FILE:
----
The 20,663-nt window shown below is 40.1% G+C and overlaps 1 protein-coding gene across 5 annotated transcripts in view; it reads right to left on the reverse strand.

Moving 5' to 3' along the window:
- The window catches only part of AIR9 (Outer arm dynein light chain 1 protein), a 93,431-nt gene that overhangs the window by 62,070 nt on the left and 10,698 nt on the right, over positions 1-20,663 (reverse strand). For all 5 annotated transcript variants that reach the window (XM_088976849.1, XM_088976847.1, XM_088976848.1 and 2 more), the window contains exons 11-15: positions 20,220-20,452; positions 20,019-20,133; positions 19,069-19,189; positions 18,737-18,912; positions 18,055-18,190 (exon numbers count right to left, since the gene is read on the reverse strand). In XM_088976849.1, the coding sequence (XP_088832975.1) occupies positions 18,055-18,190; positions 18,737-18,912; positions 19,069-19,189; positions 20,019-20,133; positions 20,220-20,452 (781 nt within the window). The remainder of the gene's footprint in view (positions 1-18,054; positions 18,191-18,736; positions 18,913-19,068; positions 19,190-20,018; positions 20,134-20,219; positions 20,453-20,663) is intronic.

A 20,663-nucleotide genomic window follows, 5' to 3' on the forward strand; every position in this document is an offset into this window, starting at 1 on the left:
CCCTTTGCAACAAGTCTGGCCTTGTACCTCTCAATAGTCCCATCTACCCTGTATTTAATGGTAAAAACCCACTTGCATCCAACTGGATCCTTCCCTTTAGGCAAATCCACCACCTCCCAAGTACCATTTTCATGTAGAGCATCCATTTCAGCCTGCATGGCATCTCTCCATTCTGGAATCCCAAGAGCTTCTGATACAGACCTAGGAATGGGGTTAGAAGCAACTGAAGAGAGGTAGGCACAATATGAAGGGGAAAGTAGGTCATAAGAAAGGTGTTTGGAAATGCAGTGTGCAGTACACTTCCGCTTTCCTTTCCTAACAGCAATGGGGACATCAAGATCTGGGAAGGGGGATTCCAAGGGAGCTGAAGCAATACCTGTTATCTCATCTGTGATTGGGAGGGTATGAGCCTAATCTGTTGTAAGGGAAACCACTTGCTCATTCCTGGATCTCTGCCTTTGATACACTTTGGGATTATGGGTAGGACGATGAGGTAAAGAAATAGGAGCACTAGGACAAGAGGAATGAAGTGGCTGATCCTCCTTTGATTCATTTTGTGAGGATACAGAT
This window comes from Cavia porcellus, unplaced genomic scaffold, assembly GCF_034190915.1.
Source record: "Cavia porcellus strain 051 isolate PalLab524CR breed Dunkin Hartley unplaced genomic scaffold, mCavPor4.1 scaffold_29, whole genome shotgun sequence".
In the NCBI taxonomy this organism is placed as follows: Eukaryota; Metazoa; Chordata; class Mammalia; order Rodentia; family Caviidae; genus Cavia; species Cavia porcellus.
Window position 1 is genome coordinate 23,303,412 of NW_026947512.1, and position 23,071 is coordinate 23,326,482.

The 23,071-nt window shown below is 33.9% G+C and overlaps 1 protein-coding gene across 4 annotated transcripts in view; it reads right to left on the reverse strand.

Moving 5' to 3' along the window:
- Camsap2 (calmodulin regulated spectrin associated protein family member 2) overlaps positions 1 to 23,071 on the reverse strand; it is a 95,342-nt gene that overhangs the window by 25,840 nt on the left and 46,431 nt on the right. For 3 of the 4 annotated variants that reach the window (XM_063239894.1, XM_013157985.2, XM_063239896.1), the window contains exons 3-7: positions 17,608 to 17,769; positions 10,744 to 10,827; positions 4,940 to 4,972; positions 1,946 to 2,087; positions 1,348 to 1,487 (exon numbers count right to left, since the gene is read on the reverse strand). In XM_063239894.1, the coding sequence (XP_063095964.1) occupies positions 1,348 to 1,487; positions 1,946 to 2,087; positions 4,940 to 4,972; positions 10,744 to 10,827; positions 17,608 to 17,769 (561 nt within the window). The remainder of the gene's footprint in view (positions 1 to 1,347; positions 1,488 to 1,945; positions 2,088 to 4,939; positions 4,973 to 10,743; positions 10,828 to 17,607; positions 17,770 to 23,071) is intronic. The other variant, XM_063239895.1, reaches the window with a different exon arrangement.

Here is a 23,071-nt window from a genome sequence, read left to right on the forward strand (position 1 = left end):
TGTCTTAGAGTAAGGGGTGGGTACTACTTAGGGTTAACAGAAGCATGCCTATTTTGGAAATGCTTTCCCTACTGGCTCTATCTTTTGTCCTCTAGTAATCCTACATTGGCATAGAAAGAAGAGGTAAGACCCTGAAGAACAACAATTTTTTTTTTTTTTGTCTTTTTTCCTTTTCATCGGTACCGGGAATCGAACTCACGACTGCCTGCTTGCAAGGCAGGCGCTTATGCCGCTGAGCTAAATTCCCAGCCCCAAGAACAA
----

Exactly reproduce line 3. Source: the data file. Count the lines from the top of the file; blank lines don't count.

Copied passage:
- The window catches only part of AIR9 (Outer arm dynein light chain 1 protein), a 93,431-nt gene that overhangs the window by 62,070 nt on the left and 10,698 nt on the right, over positions 1-20,663 (reverse strand). For all 5 annotated transcript variants that reach the window (XM_088976849.1, XM_088976847.1, XM_088976848.1 and 2 more), the window contains exons 11-15: positions 20,220-20,452; positions 20,019-20,133; positions 19,069-19,189; positions 18,737-18,912; positions 18,055-18,190 (exon numbers count right to left, since the gene is read on the reverse strand). In XM_088976849.1, the coding sequence (XP_088832975.1) occupies positions 18,055-18,190; positions 18,737-18,912; positions 19,069-19,189; positions 20,019-20,133; positions 20,220-20,452 (781 nt within the window). The remainder of the gene's footprint in view (positions 1-18,054; positions 18,191-18,736; positions 18,913-19,068; positions 19,190-20,018; positions 20,134-20,219; positions 20,453-20,663) is intronic.